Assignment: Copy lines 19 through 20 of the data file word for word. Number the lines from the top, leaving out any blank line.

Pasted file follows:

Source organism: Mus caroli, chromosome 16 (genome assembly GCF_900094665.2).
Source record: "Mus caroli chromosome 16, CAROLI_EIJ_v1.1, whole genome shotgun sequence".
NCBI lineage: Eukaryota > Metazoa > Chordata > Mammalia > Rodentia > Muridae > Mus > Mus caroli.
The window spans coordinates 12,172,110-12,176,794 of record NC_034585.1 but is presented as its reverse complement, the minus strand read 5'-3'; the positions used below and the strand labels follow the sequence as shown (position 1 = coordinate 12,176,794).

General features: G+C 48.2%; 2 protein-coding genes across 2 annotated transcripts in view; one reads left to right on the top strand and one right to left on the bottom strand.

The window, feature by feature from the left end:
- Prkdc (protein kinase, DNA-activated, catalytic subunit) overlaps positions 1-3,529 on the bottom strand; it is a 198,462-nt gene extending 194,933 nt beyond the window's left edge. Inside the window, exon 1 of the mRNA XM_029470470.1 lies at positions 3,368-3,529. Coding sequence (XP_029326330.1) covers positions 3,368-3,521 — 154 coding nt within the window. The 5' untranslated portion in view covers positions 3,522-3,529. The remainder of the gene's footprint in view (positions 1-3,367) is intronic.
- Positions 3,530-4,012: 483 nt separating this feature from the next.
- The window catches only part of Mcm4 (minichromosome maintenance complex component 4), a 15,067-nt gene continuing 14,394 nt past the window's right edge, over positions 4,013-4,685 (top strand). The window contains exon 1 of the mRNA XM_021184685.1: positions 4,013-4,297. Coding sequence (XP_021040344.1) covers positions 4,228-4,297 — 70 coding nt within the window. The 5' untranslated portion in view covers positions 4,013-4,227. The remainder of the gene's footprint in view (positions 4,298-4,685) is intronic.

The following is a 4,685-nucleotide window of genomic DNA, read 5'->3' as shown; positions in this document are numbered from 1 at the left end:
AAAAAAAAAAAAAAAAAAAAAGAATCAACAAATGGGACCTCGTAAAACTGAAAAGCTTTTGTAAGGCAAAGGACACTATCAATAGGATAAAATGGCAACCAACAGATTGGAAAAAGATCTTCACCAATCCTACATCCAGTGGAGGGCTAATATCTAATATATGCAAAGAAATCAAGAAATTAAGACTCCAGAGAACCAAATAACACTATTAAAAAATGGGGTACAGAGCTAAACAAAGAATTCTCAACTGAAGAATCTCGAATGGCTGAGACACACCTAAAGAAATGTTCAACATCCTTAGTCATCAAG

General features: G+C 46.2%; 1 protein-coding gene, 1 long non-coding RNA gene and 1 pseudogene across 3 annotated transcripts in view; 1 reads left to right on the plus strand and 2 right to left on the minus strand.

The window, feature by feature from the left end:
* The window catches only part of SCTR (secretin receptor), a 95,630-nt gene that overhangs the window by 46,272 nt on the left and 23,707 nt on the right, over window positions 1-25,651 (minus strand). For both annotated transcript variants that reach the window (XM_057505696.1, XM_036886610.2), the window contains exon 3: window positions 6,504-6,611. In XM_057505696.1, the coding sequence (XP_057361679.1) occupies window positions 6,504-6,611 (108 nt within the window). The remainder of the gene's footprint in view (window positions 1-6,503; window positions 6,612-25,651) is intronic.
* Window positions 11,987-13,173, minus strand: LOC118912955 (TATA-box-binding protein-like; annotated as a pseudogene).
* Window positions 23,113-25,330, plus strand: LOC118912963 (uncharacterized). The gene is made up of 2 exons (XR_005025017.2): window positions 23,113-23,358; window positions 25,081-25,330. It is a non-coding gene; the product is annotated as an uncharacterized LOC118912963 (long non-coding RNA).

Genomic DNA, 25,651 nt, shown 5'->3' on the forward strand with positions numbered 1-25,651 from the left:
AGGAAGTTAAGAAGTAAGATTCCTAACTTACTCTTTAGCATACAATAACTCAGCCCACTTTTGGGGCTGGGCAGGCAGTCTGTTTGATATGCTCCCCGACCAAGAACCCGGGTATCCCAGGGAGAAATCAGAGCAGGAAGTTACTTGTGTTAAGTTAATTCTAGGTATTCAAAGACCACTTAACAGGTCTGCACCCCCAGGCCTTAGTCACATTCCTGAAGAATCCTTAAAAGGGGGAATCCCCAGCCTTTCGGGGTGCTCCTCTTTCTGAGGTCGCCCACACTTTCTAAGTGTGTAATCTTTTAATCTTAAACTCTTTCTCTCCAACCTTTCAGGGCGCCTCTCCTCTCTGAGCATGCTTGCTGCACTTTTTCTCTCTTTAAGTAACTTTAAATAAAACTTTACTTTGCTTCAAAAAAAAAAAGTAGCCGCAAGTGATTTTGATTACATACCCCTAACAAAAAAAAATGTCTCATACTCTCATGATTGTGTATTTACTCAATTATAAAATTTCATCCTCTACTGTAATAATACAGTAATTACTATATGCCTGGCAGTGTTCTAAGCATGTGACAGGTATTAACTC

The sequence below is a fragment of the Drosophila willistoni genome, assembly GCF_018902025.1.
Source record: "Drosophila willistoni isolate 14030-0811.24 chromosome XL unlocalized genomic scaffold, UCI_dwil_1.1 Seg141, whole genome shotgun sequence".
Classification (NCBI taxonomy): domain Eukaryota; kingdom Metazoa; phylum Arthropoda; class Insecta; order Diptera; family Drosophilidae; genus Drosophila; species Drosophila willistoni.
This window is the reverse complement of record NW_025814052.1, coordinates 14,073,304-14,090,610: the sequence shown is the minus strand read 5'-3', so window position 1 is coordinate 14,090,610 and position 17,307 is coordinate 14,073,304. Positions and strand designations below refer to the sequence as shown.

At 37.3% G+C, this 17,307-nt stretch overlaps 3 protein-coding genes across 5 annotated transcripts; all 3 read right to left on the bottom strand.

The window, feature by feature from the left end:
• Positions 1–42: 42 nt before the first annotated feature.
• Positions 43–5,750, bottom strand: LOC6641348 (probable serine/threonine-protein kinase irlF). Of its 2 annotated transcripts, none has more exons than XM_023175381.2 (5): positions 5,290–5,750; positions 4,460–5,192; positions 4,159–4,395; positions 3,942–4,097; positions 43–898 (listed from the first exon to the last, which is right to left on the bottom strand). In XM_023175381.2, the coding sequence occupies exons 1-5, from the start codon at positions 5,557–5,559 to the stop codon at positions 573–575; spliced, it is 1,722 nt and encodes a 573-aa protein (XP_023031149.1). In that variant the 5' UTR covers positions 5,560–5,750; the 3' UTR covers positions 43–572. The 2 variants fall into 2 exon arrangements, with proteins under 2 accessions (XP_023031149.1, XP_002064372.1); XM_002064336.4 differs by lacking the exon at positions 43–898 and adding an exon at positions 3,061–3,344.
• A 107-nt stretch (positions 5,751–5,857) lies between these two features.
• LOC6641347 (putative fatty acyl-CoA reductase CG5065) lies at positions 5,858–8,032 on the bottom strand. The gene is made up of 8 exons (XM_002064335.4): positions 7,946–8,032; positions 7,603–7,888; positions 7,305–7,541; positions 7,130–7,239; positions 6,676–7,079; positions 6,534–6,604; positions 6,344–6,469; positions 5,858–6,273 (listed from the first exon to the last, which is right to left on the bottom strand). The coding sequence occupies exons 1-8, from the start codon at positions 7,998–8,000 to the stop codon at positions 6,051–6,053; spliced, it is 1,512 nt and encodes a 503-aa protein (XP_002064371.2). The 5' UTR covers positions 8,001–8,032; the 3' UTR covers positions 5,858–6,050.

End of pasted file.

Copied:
The sequence below is a fragment of the Drosophila willistoni genome, assembly GCF_018902025.1.
Source record: "Drosophila willistoni isolate 14030-0811.24 chromosome XL unlocalized genomic scaffold, UCI_dwil_1.1 Seg141, whole genome shotgun sequence".